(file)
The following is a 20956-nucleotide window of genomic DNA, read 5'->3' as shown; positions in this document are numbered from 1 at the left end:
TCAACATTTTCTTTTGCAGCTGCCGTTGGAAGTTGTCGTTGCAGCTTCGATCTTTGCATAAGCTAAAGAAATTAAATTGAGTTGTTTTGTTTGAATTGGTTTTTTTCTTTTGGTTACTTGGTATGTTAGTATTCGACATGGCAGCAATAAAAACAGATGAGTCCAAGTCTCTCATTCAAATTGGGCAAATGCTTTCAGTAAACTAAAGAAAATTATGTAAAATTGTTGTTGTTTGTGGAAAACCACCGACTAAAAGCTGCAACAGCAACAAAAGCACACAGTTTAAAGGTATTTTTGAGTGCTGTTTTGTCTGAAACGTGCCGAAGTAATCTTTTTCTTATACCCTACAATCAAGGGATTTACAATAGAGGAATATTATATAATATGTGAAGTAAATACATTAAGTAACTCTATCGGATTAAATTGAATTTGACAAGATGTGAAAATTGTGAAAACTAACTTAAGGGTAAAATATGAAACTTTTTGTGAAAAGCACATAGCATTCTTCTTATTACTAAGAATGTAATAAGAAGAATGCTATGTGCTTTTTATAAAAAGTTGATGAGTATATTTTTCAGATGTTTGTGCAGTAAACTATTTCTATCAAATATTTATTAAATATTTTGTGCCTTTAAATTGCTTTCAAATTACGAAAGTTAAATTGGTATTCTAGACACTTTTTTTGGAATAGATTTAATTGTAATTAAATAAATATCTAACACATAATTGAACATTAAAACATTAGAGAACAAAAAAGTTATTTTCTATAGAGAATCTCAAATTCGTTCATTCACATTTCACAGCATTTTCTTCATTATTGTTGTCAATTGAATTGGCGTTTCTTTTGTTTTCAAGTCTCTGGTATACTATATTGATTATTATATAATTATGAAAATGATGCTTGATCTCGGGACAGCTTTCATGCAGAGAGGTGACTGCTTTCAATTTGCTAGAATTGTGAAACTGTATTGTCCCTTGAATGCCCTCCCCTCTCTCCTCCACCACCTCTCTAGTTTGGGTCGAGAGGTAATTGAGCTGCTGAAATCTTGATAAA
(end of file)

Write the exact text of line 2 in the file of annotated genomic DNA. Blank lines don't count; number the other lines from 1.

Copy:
TCAACATTTTCTTTTGCAGCTGCCGTTGGAAGTTGTCGTTGCAGCTTCGATCTTTGCATAAGCTAAAGAAATTAAATTGAGTTGTTTTGTTTGAATTGGTTTTTTTCTTTTGGTTACTTGGTATGTTAGTATTCGACATGGCAGCAATAAAAACAGATGAGTCCAAGTCTCTCATTCAAATTGGGCAAATGCTTTCAGTAAACTAAAGAAAATTATGTAAAATTGTTGTTGTTTGTGGAAAACCACCGACTAAAAGCTGCAACAGCAACAAAAGCACACAGTTTAAAGGTATTTTTGAGTGCTGTTTTGTCTGAAACGTGCCGAAGTAATCTTTTTCTTATACCCTACAATCAAGGGATTTACAATAGAGGAATATTATATAATATGTGAAGTAAATACATTAAGTAACTCTATCGGATTAAATTGAATTTGACAAGATGTGAAAATTGTGAAAACTAACTTAAGGGTAAAATATGAAACTTTTTGTGAAAAGCACATAGCATTCTTCTTATTACTAAGAATGTAATAAGAAGAATGCTATGTGCTTTTTATAAAAAGTTGATGAGTATATTTTTCAGATGTTTGTGCAGTAAACTATTTCTATCAAATATTTATTAAATATTTTGTGCCTTTAAATTGCTTTCAAATTACGAAAGTTAAATTGGTATTCTAGACACTTTTTTTGGAATAGATTTAATTGTAATTAAATAAATATCTAACACATAATTGAACATTAAAACATTAGAGAACAAAAAAGTTATTTTCTATAGAGAATCTCAAATTCGTTCATTCACATTTCACAGCATTTTCTTCATTATTGTTGTCAATTGAATTGGCGTTTCTTTTGTTTTCAAGTCTCTGGTATACTATATTGATTATTATATAATTATGAAAATGATGCTTGATCTCGGGACAGCTTTCATGCAGAGAGGTGACTGCTTTCAATTTGCTAGAATTGTGAAACTGTATTGTCCCTTGAATGCCCTCCCCTCTCTCCTCCACCACCTCTCTAGTTTGGGTCGAGAGGTAATTGAGCTGCTGAAATCTTGATAAA